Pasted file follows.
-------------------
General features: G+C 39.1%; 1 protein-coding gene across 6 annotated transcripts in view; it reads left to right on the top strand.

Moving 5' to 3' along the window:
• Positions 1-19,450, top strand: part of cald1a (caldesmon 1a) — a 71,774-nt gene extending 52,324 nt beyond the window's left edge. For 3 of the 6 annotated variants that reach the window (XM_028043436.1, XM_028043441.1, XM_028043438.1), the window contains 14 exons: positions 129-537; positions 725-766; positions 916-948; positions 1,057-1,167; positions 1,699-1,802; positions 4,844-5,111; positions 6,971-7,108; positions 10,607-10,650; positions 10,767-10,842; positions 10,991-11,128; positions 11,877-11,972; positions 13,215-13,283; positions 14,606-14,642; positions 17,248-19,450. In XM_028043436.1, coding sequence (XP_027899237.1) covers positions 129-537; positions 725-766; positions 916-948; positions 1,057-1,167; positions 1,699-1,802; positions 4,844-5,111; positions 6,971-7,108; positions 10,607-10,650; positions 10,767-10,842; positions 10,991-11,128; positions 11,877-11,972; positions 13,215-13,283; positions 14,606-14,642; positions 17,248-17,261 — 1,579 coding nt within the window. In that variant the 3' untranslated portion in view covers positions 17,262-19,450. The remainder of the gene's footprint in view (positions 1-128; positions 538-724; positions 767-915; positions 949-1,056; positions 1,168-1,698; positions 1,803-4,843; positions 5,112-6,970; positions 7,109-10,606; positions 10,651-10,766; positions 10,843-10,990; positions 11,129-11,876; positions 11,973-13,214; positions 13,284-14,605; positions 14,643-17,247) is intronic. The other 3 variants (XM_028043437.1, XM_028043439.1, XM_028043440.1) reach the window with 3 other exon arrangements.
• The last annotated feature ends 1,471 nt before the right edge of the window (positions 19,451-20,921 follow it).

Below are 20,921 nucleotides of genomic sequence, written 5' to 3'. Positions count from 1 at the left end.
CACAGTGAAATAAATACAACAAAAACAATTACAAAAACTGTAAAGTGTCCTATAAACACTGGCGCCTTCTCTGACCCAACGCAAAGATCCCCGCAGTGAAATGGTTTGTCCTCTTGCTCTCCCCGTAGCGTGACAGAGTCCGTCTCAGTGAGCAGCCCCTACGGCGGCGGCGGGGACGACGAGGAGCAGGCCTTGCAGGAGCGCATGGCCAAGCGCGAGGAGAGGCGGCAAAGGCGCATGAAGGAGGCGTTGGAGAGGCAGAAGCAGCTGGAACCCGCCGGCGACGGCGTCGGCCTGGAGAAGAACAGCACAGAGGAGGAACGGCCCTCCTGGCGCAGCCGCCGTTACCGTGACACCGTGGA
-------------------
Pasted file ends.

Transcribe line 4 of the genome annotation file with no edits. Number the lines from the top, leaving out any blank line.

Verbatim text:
• The last annotated feature ends 1,471 nt before the right edge of the window (positions 19,451-20,921 follow it).